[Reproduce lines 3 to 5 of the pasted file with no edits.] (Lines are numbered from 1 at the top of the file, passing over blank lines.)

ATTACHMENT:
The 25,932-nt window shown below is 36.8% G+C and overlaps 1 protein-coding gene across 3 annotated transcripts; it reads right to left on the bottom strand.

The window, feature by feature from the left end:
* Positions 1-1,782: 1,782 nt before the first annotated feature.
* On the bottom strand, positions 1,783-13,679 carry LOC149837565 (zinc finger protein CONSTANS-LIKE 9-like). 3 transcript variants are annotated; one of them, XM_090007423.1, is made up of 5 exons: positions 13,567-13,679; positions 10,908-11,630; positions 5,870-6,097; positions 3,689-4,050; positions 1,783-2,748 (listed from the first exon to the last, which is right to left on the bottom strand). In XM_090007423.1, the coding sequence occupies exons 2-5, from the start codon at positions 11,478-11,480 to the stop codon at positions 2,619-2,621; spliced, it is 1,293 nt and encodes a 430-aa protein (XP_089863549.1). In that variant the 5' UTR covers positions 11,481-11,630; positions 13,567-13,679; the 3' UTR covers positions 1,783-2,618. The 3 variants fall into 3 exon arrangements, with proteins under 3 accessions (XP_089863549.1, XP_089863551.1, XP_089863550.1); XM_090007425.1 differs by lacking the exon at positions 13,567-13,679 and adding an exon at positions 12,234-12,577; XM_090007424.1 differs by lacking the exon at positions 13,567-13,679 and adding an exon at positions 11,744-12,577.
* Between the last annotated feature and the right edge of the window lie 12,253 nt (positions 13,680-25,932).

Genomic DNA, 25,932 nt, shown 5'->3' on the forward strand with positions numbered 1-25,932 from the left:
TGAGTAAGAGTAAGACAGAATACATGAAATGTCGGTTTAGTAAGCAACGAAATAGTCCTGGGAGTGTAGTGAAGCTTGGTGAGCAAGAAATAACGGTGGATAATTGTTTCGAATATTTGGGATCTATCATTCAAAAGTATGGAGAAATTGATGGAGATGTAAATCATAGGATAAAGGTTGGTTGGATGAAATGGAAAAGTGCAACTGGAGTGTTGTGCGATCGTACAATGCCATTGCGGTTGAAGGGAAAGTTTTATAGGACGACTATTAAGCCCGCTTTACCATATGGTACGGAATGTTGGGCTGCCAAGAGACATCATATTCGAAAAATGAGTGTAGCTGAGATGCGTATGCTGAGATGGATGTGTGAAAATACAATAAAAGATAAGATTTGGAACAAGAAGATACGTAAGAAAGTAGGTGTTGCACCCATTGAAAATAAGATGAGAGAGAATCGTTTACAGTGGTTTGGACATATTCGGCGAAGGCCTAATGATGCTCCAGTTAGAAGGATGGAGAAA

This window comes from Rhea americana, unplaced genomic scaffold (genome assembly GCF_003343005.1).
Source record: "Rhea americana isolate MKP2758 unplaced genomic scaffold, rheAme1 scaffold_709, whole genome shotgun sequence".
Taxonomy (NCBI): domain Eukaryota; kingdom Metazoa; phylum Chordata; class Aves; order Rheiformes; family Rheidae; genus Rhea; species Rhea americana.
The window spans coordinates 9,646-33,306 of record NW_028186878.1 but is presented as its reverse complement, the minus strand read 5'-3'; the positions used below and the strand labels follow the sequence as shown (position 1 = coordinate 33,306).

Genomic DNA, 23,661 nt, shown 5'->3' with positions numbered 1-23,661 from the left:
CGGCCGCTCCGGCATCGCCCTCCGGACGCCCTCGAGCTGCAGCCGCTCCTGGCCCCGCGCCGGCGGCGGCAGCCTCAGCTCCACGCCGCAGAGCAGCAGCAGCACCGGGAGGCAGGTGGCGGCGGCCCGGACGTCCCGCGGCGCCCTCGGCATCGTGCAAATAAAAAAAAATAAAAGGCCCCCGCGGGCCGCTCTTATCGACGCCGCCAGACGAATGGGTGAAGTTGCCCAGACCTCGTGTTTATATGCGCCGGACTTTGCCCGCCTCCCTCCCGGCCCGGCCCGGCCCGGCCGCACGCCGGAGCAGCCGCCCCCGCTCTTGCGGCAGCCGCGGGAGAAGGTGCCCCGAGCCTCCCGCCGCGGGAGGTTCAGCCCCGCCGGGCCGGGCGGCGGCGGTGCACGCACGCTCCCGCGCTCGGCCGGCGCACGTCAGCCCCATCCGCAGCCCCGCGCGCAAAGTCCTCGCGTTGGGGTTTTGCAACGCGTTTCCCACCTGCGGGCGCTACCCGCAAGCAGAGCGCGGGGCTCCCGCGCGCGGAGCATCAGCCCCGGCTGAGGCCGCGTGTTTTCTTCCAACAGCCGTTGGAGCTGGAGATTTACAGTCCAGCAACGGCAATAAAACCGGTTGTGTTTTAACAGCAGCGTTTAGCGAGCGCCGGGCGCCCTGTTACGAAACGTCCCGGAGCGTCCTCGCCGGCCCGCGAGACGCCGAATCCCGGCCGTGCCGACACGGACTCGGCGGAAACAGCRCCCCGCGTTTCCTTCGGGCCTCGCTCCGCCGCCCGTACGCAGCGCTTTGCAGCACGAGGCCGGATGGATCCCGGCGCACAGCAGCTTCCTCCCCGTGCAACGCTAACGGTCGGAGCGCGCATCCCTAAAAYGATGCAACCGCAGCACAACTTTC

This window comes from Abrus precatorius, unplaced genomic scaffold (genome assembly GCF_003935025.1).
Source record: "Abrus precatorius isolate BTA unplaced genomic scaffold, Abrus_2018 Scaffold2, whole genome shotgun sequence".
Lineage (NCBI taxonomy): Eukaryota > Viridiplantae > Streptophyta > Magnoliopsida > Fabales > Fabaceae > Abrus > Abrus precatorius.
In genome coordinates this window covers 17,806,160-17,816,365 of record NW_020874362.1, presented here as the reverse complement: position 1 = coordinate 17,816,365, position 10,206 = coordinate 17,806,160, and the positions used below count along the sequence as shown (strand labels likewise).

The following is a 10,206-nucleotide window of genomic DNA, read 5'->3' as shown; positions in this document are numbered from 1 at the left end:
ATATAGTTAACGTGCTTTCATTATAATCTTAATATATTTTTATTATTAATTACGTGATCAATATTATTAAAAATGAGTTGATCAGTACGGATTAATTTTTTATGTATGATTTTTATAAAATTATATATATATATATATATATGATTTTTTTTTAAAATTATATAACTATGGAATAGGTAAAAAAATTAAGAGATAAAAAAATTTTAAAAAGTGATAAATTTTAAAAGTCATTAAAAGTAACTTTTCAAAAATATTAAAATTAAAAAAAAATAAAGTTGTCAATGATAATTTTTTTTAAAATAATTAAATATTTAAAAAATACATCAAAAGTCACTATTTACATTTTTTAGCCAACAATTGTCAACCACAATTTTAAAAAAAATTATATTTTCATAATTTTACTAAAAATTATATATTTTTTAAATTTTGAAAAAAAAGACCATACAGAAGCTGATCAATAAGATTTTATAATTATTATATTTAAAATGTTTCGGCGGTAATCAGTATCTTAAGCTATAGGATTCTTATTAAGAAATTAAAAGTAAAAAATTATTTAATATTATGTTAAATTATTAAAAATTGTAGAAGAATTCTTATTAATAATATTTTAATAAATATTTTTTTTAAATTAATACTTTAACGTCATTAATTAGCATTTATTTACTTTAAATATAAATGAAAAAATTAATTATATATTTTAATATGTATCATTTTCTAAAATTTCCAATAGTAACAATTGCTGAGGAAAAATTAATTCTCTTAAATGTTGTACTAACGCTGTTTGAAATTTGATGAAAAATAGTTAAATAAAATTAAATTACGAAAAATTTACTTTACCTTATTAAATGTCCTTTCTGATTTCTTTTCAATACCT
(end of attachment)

* Positions 1-1,782: 1,782 nt before the first annotated feature.
* On the bottom strand, positions 1,783-13,679 carry LOC149837565 (zinc finger protein CONSTANS-LIKE 9-like). 3 transcript variants are annotated; one of them, XM_090007423.1, is made up of 5 exons: positions 13,567-13,679; positions 10,908-11,630; positions 5,870-6,097; positions 3,689-4,050; positions 1,783-2,748 (listed from the first exon to the last, which is right to left on the bottom strand). In XM_090007423.1, the coding sequence occupies exons 2-5, from the start codon at positions 11,478-11,480 to the stop codon at positions 2,619-2,621; spliced, it is 1,293 nt and encodes a 430-aa protein (XP_089863549.1). In that variant the 5' UTR covers positions 11,481-11,630; positions 13,567-13,679; the 3' UTR covers positions 1,783-2,618. The 3 variants fall into 3 exon arrangements, with proteins under 3 accessions (XP_089863549.1, XP_089863551.1, XP_089863550.1); XM_090007425.1 differs by lacking the exon at positions 13,567-13,679 and adding an exon at positions 12,234-12,577; XM_090007424.1 differs by lacking the exon at positions 13,567-13,679 and adding an exon at positions 11,744-12,577.
* Between the last annotated feature and the right edge of the window lie 12,253 nt (positions 13,680-25,932).